After another packed day Tuesday in Jerusalem in which Jesus confronted religious leaders, taught about the End times , spoke of his death and His return at the second coming, we hear nothing from Scripture about Wednesday. We can only guess what Jesus and His disciples did that day. Did they prepare for the Passover? Did Jesus continue to teach? My thought is that after the exhaustion of the previous days and before the trying days ahead, they retreated to Bethany to rest. To pray. To spend time at the feet of the One who would soon wash their feet.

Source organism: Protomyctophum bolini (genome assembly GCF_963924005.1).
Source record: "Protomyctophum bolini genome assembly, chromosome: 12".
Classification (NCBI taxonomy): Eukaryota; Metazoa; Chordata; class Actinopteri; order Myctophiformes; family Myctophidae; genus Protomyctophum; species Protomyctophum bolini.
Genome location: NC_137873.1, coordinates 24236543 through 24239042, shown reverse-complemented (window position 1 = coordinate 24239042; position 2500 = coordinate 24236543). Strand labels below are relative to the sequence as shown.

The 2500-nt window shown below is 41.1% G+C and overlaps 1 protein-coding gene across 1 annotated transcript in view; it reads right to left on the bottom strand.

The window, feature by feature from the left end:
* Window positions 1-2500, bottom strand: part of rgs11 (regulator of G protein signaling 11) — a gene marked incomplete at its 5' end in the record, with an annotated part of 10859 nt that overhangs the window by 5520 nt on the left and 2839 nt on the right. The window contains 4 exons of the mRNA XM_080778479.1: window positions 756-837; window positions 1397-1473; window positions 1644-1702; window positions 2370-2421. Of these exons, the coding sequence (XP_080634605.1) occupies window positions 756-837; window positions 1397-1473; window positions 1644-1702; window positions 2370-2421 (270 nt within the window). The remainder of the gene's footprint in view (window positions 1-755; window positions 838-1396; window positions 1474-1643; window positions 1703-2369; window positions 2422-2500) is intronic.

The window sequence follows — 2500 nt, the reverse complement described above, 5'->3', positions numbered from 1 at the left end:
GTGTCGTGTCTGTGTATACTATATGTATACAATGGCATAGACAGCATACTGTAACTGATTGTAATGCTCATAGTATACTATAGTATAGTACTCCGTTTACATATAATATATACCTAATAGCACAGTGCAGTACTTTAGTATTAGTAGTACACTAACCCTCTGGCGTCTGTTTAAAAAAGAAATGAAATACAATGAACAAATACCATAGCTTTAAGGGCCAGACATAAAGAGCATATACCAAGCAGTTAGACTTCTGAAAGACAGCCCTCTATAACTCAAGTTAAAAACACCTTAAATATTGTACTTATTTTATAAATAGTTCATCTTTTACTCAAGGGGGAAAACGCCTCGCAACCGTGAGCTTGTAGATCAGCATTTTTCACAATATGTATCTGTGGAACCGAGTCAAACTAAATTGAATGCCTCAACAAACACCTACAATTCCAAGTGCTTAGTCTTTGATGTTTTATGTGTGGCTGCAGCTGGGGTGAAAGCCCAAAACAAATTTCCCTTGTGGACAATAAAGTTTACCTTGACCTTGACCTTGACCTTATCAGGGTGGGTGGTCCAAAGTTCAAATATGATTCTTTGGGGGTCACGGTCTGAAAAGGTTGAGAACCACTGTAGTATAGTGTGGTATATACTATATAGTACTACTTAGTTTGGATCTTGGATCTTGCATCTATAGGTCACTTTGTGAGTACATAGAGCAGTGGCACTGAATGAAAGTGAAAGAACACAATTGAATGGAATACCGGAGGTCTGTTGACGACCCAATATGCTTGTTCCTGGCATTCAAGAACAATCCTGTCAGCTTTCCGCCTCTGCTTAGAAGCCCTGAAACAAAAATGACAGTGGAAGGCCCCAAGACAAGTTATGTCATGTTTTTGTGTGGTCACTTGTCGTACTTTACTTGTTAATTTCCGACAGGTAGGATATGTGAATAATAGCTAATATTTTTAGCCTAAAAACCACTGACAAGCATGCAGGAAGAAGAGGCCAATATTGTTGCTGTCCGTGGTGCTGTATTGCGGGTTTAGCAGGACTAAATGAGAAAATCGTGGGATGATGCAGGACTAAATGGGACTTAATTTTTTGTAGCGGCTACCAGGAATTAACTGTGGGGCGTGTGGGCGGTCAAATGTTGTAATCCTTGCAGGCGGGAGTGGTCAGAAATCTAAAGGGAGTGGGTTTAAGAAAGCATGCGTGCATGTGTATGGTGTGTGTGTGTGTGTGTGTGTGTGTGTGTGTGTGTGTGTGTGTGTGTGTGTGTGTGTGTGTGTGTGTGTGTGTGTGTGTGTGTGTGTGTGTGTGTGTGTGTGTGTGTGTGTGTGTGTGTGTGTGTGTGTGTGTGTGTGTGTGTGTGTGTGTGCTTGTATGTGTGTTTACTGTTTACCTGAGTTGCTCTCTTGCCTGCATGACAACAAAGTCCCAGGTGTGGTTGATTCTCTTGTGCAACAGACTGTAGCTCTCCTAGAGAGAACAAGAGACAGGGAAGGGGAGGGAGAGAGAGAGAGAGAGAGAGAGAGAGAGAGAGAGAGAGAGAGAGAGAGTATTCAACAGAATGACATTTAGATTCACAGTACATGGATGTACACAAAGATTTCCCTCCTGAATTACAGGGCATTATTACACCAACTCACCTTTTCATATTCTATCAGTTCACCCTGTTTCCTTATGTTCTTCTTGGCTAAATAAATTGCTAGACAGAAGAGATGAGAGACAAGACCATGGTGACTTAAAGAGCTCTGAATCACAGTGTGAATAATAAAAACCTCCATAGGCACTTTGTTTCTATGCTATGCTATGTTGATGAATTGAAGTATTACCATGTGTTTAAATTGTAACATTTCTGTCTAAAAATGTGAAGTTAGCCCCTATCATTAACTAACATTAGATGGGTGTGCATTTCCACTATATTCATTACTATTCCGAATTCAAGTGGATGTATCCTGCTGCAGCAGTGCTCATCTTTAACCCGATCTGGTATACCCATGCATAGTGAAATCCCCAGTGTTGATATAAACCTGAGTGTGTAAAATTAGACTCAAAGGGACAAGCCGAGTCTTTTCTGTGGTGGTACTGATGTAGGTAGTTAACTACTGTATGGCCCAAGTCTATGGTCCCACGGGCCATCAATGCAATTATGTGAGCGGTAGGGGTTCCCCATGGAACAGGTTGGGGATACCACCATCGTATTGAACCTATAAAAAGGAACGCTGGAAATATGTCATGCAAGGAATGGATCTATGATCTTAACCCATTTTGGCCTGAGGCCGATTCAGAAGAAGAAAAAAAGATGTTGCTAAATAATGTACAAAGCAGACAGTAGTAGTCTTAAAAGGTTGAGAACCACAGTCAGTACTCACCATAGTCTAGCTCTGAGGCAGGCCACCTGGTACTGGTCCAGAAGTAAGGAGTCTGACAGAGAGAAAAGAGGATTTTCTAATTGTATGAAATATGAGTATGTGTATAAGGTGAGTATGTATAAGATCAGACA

Today the temple where Jesus spent much of His last week no longer exists. Pieces of it remain and when you visit Jerusalem no matter the time of day or year, you will see Jews and Christians alike crowded around the wall that remains of the temple. Some are silent, some celebrating the coming of age of young men, some weeping and rocking back and forth in prayer. If you look closely in every crack of the stones and littered across the base of the wall, like the delicate wings of birds flapping in the wind, you will see thousands of pieces of paper. They are names and prayers, placed into the wall, in hopes that God will hear and answer. This wall is the closest the Jewish people of today can get to the Holy of Holies to pray as they are no longer allowed to pray on the temple mount where the Presence of God once resided. People from all over the world venture to this place to speak to God. Sometimes songs rise from the side of the Mount and sometimes the sound of actual cries to God can be heard. Though the temple does not remain, God is not silent. In His Word, in the heart of those who seek Him, He speaks...